Employment: Creating Business-Driven Solutions to the Youth Employment Challenge
- By Irina Kurganova
- Mar. 05 2014 00:00
- Last edited 19:11
Business Development Director
ManpowerGroup Russia & CIS
Employers complain about the difficulty of finding recent graduates who have adequate skills for available jobs. According to our latest survey, employers worldwide report they are experiencing difficulty filling jobs due to:
• a lack of information, networks and connections among youth, especially youth from families lacking significant social capital;
• a lack of skills relevant to the workplace;
• a lack of experience and credentials that address employers' risk in making hiring commitments;
• a lack of available jobs suited to entry-level skills.
Graduates entering the workforce are unprepared as business has changed and education has failed to evolve with it.
In order to do this, employers must partner with schools to improve the quality and delivery of career services for young people at a time when they are making important decisions about their future. Below, ManpowerGroup identifies specific actions, informed by our own 65 years of experience in the World of Work, that employers can take now.
Support Information Projects to Provide Career and Labor Market Information for Young Job Seekers
Employers have an opportunity to reach beyond the job-board model while still working proactively with emerging job information services and platforms popular with youth, such as mobile phones/texting and smartphone-based applications, in order to connect with young people more efficiently. Employers can also cooperate with special programs and initiatives that are designed to give youth a deeper understanding of overall career trends and opportunities.
By using these channels and transparently specifying the qualifications required for their positions, employers can help youth gain an understanding of the jobs available in the local economy, the avenues for pursuing those jobs, and the skills and experience necessary for obtaining them.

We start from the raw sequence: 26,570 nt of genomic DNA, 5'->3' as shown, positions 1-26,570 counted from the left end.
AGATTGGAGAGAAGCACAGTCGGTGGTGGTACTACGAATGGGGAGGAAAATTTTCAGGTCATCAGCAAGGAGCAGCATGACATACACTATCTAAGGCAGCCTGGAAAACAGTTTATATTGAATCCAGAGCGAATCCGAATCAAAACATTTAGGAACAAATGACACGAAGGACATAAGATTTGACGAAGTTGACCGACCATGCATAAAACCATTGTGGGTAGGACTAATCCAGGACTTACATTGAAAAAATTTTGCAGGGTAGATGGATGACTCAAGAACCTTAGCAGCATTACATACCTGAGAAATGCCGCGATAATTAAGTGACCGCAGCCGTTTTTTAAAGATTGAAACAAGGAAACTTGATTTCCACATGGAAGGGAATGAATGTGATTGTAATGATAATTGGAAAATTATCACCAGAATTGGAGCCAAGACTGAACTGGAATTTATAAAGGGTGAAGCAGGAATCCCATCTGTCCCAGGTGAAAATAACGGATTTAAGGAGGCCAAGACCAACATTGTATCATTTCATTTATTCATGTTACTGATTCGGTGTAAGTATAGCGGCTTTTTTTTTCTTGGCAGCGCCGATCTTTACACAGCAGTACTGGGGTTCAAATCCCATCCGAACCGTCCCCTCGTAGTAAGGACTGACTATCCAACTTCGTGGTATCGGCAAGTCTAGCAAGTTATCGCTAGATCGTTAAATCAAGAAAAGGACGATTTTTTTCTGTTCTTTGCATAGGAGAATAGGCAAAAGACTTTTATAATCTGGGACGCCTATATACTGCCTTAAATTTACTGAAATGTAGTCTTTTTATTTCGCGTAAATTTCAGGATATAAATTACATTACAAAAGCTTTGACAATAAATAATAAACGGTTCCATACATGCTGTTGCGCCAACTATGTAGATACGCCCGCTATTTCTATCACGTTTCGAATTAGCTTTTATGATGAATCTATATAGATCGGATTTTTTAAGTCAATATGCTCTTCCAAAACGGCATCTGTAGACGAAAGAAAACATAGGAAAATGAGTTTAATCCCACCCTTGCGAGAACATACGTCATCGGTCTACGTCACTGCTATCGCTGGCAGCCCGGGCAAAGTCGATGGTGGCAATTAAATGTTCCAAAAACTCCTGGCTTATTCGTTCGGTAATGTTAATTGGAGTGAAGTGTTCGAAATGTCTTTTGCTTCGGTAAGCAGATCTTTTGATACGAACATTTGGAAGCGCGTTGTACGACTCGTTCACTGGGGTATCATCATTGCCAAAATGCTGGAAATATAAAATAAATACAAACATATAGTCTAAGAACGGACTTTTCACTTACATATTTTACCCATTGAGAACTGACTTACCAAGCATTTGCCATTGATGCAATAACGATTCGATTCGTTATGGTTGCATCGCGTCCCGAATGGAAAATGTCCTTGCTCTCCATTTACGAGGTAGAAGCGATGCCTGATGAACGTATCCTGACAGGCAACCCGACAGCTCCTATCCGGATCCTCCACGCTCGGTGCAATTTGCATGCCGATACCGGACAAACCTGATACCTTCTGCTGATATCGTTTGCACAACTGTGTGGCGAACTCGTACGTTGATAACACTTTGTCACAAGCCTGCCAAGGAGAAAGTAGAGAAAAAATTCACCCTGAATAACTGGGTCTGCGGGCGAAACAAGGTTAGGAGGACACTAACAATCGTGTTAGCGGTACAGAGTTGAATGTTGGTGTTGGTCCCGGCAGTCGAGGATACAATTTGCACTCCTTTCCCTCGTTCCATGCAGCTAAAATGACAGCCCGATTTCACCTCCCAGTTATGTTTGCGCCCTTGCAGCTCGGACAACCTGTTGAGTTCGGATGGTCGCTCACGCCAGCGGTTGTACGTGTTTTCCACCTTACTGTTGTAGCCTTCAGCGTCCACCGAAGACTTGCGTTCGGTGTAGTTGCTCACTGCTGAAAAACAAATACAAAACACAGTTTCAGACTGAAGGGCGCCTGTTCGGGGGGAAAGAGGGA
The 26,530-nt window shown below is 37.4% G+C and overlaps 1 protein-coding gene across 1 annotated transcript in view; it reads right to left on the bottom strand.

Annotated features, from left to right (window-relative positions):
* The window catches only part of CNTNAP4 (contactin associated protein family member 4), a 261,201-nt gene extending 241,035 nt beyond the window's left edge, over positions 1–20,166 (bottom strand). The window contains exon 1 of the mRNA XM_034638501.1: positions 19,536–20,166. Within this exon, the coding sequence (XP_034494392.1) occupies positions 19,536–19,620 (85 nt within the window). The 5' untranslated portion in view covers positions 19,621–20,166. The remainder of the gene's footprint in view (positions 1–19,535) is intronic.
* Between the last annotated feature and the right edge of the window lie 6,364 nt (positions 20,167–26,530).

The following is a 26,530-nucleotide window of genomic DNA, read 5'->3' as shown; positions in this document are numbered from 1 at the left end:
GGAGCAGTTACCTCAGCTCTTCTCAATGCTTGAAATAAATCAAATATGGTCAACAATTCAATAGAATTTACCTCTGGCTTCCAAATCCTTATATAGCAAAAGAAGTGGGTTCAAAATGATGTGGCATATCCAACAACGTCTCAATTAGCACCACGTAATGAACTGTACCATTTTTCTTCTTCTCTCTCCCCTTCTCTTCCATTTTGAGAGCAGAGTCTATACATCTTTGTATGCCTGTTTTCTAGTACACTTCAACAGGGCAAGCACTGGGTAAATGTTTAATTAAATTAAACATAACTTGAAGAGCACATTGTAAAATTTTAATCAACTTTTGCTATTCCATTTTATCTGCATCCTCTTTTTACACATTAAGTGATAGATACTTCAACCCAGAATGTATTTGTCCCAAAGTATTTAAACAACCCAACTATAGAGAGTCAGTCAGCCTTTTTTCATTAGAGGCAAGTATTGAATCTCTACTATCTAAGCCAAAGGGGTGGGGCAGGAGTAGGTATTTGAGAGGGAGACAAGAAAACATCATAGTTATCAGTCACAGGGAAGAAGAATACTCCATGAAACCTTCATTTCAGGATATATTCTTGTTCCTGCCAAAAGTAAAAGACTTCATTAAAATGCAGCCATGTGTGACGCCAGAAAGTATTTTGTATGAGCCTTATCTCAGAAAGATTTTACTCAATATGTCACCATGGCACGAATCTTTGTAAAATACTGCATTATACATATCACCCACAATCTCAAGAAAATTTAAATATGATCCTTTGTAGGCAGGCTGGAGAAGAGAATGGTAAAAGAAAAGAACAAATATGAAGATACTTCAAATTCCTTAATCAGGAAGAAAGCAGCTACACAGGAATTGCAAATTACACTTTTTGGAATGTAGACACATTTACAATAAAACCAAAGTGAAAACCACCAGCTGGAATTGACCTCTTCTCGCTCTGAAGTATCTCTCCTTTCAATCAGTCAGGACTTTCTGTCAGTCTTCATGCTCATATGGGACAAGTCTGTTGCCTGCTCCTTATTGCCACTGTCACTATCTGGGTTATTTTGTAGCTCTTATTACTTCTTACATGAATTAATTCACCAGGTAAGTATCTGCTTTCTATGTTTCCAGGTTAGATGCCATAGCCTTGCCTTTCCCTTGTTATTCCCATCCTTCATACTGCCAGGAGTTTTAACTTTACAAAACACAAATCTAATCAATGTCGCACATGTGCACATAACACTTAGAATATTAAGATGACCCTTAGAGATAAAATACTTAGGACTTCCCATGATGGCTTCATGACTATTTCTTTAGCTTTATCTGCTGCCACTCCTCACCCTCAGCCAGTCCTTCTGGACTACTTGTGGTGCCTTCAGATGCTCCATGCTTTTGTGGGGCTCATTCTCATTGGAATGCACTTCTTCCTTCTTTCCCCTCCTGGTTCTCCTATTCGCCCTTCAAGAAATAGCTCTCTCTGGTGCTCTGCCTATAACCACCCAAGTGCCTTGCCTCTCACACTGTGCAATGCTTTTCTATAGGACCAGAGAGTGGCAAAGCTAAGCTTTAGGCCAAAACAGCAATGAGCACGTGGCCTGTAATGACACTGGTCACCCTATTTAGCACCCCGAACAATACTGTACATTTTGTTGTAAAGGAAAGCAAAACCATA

Partner with Demand-Driven Training-to-Employment Programs
Training-to-employment programs focus training narrowly and intensively on the requirements of specific, available jobs, and include a post-training placement component based on prior hiring commitments from employers. These programs can help employers rapidly address skills shortages and they can efficiently expand access to work opportunities for individuals who may not have been able to obtain these jobs on their own.
Create and Engage With Programs that Build Young People's Work Experience
Prior work experience is positively associated with an individual's ability to obtain permanent work at a later date. Such work is therefore a superior alternative, for young people, to accepting an extended period of unemployment while they wait for an optimal full time opportunity that may never emerge. A series of internships, project work, temporary work, etc., can be structured in low-risk, low-stakes way, giving young people easy access to these opportunities without requiring long-term commitments from employers or creating dead-end jobs.
Commit to Hiring, Training, and Mentoring Youth
Companies that are willing to invest in training and mentoring young people on the job will be able to make better use of the recruitment sources that are realistically available to them now, and will benefit from a base of loyal employees with career and promotion potential. On-the-job training and mentoring can also be one element in a more comprehensive strategy for better responding to emerging talent shortages and finding innovative ways to source, develop, and manage the talent necessary for sustaining long-term business objectives.
Companies need to "lean forward," take a calculated risk, and open their doors to inexperienced young job candidates. They need to invest time and effort to develop and train these young people, and to make the long-term commitment to develop both general workplace competencies and specific enterprise skills. They need to engage their best employees as mentors to young talent.
Invest in Entrepreneurship Education in Schools, Colleges, and Vocational Institutions
One important strategy for expanding the number of available jobs is to expand the number of job creators. Promotion of entrepreneurship is an indispensable component of regional economic development. Promotion of youth entrepreneurship in particular can directly impact potential young business-starters themselves, while spreading positive employment impacts among their peers and their communities.
Once again, I would like to reiterate that businesses can no longer simply rely on the labor market, or a bidding competition, to ensure access to required talent. Employers must come to understand that pro-active talent development tailored to their own requirements is in their own interest, and it is indispensable to sustaining their long-term growth.
The Employment section did not involve the reporting or the editorial staff of The Moscow Times.